The U.S. Fish and Wildlife Service proposed federal protection for the fishers in 2014, but in 2016 arbitrarily withdrew that proposal. So we challenged the decision, and a judge just ruled the agency must reconsider by March 2019. Hopefully that means these amazing, forest-dwelling creatures will finally get the protections they so badly need.

Read more in High Country News.
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AGelbert

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Re: Defending Wildlife
« Reply #92 on: October 02, 2018, 01:27:09 pm »

Do Elephants Thrive in the Wild?

In many parts of the world, elephant populations are threatened, due to demand for ivory and loss of habitat. A comprehensive study, however, suggests that protected areas may offer real hope for both Asian and African elephants.

According to the results of the six-year study, elephants living in protected areas of Kenya and Myanmar have lifespans that are at least twice as long as those housed in zoos.

In fact, even elephants born and raised in zoos tended to have shorter lifespans than those captured in the wild and later taken to zoos.

The study's authors point to factors such as obesity and stress as likely reasons why elephants do not survive nearly as long in zoos as in protected areas of the wild.

A trunkload of elephant facts: 🐘

African elephants have the longest gestation period of any mammal, at an average of 22 months.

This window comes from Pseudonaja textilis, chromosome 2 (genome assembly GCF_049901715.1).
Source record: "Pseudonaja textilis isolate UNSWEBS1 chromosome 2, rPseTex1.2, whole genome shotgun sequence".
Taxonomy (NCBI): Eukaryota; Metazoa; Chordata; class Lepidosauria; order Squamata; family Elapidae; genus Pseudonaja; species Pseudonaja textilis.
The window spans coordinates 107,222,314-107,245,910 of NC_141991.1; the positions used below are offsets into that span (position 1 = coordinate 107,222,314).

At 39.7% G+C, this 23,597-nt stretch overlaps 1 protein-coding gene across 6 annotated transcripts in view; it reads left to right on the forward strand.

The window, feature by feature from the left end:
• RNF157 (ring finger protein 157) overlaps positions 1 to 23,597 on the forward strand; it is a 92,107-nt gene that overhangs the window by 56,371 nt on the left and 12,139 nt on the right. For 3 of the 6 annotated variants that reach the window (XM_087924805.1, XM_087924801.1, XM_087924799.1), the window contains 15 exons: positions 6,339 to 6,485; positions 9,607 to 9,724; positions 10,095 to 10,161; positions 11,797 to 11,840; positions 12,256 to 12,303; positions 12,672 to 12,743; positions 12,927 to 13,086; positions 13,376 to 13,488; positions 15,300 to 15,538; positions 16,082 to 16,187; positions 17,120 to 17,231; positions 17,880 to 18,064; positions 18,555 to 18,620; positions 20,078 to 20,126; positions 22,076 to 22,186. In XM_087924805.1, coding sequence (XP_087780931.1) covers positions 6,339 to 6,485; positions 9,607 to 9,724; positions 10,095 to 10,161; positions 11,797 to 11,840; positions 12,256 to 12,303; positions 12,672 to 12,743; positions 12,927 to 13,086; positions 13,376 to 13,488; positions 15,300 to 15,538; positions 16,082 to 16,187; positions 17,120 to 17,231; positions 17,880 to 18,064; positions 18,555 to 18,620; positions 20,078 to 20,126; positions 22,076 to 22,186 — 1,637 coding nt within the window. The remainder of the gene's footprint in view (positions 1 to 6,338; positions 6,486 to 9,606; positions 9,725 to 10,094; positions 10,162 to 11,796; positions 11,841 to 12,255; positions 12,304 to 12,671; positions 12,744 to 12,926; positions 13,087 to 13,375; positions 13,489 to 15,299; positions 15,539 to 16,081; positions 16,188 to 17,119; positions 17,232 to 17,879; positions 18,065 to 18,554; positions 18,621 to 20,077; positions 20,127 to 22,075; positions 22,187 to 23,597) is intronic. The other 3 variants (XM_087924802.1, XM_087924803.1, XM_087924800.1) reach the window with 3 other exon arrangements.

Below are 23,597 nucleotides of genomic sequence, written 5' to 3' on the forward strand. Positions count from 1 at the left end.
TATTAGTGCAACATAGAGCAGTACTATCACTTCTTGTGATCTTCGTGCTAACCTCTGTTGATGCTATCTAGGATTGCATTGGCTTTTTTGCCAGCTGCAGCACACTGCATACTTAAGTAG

Only cartoon elephants eat peanuts; real ones never touch the stuff.  ;D

No Asian elephant has ever been filmed running; they appear to always keep at least two feet on the ground.

https://www.wisegeek.com/do-elephants-thrive-in-the-wild.htm

We elephants belong in the protected (FROM HUMANS) wild, NOT in a prison you humans call a zoo.
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AGelbert

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Re: Defending Wildlife
« Reply #93 on: October 03, 2018, 09:31:45 pm »


October 3, 2018

See the Great Migration come alive in this video featuring our East Africa safaris in Kenya and Tanzania.

WATCH: East Africa's migration





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AGelbert

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Re: Defending Wildlife
« Reply #94 on: October 11, 2018, 05:52:09 pm »


For Immediate Release, October 6, 2018

Contact: Kierán Suckling, (520) 275-5960, ksuckling@biologicaldiversity.org